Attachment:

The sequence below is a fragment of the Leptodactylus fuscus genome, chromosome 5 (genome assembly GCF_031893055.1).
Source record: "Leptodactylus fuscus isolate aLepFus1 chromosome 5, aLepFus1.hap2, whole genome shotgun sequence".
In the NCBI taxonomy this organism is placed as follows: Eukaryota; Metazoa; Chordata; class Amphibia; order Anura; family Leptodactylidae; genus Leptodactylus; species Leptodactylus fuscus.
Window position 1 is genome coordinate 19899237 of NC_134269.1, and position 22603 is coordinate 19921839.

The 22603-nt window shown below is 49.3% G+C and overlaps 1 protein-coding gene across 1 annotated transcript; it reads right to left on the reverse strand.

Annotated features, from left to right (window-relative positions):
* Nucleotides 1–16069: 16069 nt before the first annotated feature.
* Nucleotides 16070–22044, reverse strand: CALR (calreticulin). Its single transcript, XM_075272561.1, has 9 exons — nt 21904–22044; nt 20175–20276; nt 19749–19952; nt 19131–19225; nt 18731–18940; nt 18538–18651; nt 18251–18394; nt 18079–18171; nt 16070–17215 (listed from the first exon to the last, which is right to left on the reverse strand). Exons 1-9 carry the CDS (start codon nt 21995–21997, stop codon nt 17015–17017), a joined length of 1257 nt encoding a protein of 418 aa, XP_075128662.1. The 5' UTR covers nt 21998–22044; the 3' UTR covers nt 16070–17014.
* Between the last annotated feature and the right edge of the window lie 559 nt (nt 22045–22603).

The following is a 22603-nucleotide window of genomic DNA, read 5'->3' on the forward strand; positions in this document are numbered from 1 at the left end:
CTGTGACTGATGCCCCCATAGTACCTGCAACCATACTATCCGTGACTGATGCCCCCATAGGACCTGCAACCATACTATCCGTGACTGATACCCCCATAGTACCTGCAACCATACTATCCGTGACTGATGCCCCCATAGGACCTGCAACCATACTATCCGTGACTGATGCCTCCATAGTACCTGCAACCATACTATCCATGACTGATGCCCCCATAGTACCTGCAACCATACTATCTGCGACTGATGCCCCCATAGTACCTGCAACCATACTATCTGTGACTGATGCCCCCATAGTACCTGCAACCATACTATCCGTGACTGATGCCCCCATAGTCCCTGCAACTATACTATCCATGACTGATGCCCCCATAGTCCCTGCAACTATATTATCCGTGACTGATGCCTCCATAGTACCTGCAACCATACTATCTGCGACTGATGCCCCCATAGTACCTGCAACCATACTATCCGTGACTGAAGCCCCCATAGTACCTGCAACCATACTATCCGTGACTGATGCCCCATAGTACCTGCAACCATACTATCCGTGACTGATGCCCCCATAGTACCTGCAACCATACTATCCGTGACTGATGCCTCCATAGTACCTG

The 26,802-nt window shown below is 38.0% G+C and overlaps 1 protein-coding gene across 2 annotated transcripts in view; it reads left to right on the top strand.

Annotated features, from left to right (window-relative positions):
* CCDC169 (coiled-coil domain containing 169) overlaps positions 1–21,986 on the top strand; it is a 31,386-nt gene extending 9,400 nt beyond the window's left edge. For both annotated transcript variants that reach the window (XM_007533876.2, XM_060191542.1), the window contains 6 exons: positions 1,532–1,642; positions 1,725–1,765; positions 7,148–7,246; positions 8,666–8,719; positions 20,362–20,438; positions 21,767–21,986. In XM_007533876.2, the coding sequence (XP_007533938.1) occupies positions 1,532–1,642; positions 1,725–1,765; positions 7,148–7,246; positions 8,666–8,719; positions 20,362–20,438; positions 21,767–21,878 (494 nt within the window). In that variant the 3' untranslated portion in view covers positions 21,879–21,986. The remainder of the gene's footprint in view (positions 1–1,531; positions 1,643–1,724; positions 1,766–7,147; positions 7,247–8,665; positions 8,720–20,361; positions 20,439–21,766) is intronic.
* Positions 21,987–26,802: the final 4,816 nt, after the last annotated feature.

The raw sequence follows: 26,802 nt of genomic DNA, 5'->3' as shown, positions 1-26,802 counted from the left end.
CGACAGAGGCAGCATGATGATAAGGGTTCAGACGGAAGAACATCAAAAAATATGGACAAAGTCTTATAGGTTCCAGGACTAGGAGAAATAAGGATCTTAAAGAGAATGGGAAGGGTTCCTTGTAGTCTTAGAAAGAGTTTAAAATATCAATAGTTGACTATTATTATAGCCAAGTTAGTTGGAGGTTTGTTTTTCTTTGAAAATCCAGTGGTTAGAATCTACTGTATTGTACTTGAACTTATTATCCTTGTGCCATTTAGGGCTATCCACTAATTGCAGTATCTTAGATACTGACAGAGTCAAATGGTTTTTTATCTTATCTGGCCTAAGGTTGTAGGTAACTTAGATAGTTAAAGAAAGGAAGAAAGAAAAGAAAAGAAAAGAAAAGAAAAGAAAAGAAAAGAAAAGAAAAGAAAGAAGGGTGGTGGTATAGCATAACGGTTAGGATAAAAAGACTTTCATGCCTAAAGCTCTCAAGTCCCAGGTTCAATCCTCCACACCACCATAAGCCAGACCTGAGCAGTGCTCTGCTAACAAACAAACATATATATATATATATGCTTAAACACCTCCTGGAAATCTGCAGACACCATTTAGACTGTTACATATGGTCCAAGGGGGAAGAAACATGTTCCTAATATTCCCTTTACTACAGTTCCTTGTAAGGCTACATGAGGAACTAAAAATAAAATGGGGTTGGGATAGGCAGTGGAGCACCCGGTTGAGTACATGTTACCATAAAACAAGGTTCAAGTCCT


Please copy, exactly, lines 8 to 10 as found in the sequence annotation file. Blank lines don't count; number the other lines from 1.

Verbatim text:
* Nucleotides 16070–22044, reverse strand: CALR (calreticulin). Its single transcript, XM_075272561.1, has 9 exons — nt 21904–22044; nt 20175–20276; nt 19749–19952; nt 19131–19225; nt 18731–18940; nt 18538–18651; nt 18251–18394; nt 18079–18171; nt 16070–17215 (listed from the first exon to the last, which is right to left on the reverse strand). Exons 1-9 carry the CDS (start codon nt 21995–21997, stop codon nt 17015–17017), a joined length of 1257 nt encoding a protein of 418 aa, XP_075128662.1. The 5' UTR covers nt 21998–22044; the 3' UTR covers nt 16070–17014.
* Between the last annotated feature and the right edge of the window lie 559 nt (nt 22045–22603).

The following is a 22603-nucleotide window of genomic DNA, read 5'->3' on the forward strand; positions in this document are numbered from 1 at the left end: